Imagine if the West End had never been zoned for highrises. Imagine, instead, if through the 1940s and ’50s, we rebuilt the square mile west of Burrard with apartment buildings like this:
So from the 1940s on, it would continue to look like this:
And eventually, with replacement of the original houses by three- to five-storey apartment blocks on small lots, look like this:
That’s the White City of Tel Aviv – after the great expansion of the city to the north based on the 1925 Geddes Plan. (For the UNESCO description of the Geddes Plan, go here. For insight on its architecture, go here.) In a couple of decades, TLV built over four thousand International or ‘Bauhaus’ style apartment blocks in an area somewhat the same as the West End: dense and mixed use, as well as walkable, well-located and with even better beaches.
Whether West End walk-up or Tel Aviv flat, its urbanism reflects a global style after the Second World War at a time of intense housing demand: simple boxes, clean lines, cheap to construct, maximized density, and, without elevators, no more than five storeys.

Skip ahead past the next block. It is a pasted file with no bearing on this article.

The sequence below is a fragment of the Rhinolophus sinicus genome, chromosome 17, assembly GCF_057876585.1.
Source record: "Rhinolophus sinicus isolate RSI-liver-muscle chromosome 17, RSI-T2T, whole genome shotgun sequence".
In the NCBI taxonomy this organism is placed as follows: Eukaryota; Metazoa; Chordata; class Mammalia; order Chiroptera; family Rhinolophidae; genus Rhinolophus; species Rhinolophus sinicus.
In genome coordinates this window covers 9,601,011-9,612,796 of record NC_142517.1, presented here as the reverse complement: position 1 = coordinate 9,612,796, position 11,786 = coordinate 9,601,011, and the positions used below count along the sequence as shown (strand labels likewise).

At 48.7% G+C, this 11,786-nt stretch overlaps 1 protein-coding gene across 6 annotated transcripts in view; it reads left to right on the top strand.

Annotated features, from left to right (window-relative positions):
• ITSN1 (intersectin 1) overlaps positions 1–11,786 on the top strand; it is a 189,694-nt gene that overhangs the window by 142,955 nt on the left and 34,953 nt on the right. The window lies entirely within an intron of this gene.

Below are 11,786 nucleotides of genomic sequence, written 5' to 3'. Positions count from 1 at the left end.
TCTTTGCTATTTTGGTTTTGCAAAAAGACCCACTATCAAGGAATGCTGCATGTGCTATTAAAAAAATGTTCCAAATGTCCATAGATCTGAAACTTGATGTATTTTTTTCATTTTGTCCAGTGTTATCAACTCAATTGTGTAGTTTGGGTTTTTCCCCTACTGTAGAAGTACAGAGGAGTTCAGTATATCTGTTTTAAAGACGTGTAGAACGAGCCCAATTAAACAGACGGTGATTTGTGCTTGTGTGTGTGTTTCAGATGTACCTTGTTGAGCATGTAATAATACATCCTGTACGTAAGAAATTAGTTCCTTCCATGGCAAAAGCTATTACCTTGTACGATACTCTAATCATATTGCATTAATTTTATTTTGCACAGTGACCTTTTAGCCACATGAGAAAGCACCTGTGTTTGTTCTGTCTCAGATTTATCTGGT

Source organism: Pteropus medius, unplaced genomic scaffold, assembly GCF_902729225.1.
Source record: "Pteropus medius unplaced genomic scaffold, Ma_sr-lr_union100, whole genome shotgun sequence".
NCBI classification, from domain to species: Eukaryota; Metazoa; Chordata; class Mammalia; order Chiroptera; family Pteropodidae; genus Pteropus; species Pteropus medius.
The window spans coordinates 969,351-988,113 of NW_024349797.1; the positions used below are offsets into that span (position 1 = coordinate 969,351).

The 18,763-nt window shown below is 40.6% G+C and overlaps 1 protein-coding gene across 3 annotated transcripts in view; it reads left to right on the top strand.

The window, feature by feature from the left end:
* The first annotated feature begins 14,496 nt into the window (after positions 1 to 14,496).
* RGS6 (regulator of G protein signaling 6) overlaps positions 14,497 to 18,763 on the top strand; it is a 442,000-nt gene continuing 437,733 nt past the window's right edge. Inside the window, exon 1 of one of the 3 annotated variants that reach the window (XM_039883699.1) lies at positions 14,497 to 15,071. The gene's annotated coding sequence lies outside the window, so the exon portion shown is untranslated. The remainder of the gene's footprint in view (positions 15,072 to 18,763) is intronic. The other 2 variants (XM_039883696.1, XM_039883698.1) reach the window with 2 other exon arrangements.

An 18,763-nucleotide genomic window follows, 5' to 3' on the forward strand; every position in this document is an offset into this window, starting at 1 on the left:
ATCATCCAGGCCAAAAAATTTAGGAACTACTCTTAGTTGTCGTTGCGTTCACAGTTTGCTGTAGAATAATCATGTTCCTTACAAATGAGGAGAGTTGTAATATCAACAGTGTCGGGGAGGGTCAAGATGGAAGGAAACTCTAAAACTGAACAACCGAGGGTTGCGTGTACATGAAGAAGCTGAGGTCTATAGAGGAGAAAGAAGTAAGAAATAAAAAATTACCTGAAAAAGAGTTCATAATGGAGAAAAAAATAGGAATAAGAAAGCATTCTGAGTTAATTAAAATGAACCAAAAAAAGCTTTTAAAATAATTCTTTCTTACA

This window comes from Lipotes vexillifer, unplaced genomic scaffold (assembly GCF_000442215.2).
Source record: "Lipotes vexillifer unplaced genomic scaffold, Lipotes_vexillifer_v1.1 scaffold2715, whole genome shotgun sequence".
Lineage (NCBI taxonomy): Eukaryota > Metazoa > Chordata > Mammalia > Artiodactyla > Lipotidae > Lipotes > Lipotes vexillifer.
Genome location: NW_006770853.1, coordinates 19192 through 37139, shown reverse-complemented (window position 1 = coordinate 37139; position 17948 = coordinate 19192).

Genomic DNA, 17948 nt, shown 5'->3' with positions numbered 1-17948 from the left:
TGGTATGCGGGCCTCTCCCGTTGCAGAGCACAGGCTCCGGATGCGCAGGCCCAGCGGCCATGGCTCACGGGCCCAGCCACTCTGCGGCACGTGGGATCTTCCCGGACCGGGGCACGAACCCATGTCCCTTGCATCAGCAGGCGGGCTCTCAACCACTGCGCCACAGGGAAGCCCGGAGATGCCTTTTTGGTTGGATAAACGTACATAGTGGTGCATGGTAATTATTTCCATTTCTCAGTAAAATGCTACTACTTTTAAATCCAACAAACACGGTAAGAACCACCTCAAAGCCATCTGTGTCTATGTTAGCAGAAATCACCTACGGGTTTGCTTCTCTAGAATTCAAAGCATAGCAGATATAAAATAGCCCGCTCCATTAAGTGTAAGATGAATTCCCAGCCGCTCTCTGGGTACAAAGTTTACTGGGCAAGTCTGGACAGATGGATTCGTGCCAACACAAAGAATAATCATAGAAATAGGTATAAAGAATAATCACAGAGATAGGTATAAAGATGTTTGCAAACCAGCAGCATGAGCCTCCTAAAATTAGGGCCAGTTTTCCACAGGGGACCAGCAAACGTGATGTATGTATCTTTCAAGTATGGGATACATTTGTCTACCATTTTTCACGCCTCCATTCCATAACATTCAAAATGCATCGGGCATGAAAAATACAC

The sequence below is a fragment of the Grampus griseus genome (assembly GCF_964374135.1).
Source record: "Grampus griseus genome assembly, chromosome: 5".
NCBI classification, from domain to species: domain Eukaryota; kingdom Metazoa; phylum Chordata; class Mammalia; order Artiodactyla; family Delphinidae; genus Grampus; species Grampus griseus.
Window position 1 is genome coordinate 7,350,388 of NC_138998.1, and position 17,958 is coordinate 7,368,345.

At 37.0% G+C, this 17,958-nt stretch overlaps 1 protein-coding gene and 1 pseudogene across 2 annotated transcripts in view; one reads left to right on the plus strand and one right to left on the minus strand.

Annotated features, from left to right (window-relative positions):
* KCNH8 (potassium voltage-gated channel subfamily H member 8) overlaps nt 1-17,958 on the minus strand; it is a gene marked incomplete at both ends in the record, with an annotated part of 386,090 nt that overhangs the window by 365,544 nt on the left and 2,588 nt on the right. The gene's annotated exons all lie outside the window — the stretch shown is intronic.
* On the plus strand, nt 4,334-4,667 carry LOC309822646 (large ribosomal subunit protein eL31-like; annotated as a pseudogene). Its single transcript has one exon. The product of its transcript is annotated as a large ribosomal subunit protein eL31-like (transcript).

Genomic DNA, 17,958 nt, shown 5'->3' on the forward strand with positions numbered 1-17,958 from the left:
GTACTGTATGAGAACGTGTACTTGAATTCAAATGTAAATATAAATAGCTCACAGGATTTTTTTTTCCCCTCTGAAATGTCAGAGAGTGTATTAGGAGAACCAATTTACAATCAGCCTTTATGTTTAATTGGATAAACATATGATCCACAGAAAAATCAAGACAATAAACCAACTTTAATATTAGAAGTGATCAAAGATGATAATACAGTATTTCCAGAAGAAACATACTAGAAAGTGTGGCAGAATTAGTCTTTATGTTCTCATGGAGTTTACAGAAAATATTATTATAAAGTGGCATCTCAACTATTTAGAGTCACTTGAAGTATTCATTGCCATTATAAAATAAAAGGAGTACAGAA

Here’s a mix of West End and TLV apartment blocks:
The West End’s commercial streets (Robson, Davie, Denman) were laid out with the same 66-foot right-of-way as all its residential streets – but after the arrival of the streetcar, were lined with one or two-storey commercial frontages. The White City’s arterial streets are wider but built out with the same style apartments as its residential streets.
This is what many urbanists like Patrick Condon call for along all our arterials: mid-rise rather than highrise buildings. It is what TLV did from the beginning of its urban expansion.
Today, by the way, the West End appears to be about double the population density of the White City.